post #11 of 11
Greetings and welcome back to the Linux Community smile.gif

OK let's address each in turn.....


1.Stable for 24/7 use, stays stable for a long time considering updates and stuff

You can scratch this off your list since all Linux by virtue of compartmentalising applications through daemons is way more stable than Windows. That's why Linux almost never requires a reboot, whereas rebooting is what people do at the first sign of trouble in Windows.


2.Fairly large community

Unless you pick something totally obscure, you can scratch this too. Some really large communities offer little help wheras some smaller ones have a higher percentage of (and often higher quality) help. You can see a pretty good cross-section of which distros have good support just by perusing this list -

Distro List


3.I'm not a big gamer but i want steam just in case

While Steam has it's own Distro now, it will run on any distro, so scratch this too.



4.Should be able to run 3x1080p monitors and I'll be probably getting 4K later.

This depends on your video card's driver and is also not distro dependent, although I should add that many distros make proprietary (and the best) graphics drivers a total pita to install correctly. You have more options to install properly, that is to say outside of XWindows, in Arch, OpenSuse, Debian, and Slackware. I don't know about Fedora as I haven't tried it in years.



5.Good multimedia support

Again, support for any fundamental feature such as multimedia comes from the Linux Kernel not the distro, so scratch this.



6.FlexRaid or SnapRaid + some drive pooling

AFAIK any distro running higher than a 2.6 kernel will support this just fine. Most have v3 kernels available now. Scratch this.



7.This is not very important but I'd prefer distro without Unity

In every important distro, if not all, you have the option to use a Display Manager such as GDM or KDM. These double as a login screen at which you can choose from any of dozens of Window Managers and Desktop Environments, so scratch this too.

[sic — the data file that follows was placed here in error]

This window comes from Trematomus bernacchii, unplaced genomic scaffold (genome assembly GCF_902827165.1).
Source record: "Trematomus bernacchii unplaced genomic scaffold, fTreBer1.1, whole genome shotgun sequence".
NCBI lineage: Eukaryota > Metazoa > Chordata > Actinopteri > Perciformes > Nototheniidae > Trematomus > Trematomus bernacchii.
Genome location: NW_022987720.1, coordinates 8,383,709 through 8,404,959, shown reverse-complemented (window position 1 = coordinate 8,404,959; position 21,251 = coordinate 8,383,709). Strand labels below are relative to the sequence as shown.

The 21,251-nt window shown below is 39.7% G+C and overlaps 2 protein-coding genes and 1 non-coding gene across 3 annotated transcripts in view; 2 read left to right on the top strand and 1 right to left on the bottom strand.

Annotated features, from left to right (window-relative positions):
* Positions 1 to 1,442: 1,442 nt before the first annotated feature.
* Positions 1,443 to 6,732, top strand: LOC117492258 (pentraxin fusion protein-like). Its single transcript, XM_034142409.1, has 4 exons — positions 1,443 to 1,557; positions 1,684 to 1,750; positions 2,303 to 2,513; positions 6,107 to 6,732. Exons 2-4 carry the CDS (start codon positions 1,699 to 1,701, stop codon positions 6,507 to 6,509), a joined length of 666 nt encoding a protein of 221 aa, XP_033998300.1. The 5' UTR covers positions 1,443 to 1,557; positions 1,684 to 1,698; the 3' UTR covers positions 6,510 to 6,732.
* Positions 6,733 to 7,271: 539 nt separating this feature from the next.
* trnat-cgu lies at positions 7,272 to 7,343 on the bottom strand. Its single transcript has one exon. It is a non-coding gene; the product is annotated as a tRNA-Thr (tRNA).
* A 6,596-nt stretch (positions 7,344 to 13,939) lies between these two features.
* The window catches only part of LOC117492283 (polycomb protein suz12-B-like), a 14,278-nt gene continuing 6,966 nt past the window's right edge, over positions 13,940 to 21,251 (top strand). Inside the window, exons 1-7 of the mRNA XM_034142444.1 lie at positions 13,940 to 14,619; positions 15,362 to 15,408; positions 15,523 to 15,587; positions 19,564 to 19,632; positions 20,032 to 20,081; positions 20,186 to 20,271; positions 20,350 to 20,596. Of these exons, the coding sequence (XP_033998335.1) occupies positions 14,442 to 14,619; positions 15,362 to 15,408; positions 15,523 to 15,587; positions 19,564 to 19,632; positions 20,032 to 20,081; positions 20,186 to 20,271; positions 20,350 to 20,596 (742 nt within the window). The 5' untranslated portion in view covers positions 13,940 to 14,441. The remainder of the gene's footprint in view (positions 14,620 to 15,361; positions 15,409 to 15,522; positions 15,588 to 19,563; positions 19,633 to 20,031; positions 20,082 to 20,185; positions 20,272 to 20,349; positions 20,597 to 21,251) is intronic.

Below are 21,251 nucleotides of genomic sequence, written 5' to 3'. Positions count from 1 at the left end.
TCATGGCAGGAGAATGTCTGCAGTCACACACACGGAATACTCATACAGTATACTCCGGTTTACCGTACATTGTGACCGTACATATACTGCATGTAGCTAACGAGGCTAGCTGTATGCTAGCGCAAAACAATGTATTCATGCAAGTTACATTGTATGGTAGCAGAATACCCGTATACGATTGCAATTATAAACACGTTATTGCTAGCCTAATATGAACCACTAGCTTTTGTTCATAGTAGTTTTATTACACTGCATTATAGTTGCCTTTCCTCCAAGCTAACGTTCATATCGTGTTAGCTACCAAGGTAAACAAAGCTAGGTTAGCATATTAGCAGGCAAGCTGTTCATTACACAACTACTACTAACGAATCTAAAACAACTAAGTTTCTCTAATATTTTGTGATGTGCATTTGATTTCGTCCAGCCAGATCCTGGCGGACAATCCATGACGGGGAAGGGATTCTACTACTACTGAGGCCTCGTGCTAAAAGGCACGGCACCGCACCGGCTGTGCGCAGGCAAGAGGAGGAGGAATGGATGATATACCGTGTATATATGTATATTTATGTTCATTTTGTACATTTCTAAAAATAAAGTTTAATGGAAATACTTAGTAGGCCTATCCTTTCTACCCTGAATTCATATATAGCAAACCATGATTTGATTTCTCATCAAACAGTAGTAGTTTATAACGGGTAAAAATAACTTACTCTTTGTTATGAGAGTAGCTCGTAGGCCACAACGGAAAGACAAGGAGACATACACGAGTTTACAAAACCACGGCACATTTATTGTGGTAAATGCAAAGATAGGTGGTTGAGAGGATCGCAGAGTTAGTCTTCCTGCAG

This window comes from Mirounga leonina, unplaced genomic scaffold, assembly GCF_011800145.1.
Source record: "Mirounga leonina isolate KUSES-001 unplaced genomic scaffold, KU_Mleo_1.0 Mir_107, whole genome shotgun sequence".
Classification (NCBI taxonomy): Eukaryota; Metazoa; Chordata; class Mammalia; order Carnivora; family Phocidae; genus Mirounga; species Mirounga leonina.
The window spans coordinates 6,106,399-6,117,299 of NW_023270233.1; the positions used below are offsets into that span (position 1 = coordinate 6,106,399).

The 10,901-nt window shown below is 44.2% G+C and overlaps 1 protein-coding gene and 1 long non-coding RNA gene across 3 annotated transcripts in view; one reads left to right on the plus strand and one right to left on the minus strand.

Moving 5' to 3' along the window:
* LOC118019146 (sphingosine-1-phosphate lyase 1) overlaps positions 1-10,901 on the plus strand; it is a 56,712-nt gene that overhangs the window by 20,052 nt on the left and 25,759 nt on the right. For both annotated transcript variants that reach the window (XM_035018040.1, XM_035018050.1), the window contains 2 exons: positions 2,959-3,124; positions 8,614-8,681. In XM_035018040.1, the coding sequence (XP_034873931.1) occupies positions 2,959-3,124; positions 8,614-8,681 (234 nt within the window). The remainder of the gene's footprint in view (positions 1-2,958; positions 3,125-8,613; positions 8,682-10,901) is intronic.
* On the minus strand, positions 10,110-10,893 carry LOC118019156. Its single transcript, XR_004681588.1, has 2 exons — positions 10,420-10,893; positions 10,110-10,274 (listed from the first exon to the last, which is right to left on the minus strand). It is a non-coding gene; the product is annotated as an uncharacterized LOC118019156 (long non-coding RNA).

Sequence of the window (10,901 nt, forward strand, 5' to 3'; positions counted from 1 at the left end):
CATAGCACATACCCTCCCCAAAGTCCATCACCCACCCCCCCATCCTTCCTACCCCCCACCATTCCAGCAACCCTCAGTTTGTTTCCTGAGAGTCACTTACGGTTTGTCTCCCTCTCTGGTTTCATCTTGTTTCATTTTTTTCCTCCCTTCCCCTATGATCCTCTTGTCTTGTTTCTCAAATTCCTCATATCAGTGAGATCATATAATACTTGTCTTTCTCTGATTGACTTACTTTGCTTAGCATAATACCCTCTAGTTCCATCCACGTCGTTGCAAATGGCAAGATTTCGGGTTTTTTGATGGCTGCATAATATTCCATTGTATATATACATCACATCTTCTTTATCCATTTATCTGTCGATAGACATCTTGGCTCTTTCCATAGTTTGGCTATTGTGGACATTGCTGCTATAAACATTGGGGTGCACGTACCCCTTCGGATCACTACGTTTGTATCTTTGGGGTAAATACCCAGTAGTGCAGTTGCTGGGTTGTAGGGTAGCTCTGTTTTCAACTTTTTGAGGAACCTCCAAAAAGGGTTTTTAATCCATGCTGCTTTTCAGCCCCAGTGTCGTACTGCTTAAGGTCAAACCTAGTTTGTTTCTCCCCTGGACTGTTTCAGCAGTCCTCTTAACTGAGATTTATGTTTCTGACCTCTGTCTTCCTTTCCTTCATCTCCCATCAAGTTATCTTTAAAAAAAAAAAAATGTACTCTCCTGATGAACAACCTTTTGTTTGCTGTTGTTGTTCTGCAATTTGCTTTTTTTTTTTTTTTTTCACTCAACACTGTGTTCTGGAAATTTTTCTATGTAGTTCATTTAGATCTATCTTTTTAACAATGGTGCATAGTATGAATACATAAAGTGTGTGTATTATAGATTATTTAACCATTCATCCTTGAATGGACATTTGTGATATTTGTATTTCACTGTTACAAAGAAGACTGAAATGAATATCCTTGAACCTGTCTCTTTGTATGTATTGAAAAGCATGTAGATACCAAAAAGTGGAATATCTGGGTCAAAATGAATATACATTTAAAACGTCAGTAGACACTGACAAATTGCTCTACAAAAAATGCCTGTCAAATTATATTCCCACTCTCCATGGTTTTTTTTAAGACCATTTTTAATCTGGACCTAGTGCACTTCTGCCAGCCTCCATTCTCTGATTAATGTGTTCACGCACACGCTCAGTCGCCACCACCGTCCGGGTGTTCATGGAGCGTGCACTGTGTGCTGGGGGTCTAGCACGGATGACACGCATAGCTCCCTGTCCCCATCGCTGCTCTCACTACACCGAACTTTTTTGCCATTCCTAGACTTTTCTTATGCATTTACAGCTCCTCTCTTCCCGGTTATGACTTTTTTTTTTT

Hmmm what have we here? All of the concerns are satisfied in any distro. So it seems you have asked the wrong questions which is common when people are relatively new to Linux. As seen in #4, your most important concern should be flexibility ie. - can you easily drop out of X, if you choose to install video drivers direct from the manufacturer instead of being forced to use the distro-specific dkms variety.

With all this in mind, I'm going to recommend OpenSuSe as it is as user friendly at base as Ubuntu and has a lot more customization options. Arch, Debian and Slackware are also deeply configurable but have a steeper learning curve, so they depend on how hard you're willing to work for ultimate control. On the surface OpenSuSe is fine for beginners but even "out of the box" they don't lock you in to "their way". However as you can see, you have many options.
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NewMain
(16 items)
 
  
CPUMotherboardGraphicsRAM
Intel i5 - 3550 Asrock Z77 Extreme4 Gigabyte GTX 760  4x2GB Corsair Vengeance 
Hard DriveOptical DriveCoolingOS
Seagate SATA 2TB x 2  Plextor PX-891SAW CM-Hyper N520 Slackware 14, Studio KUbuntu, OpenSuSe 12.3, Wi... 
MonitorKeyboardPowerCase
32" Vizio HDTV + DLP Logitech Wireless Corsair HX-850 Antec Sonata I 
MouseMouse PadAudioOther
Razer DeathAdder 2013 dual ESI Juli@ CoolGear ExtSata Enclosure w/ Optical and 3TB S... 
  hide details  
Reply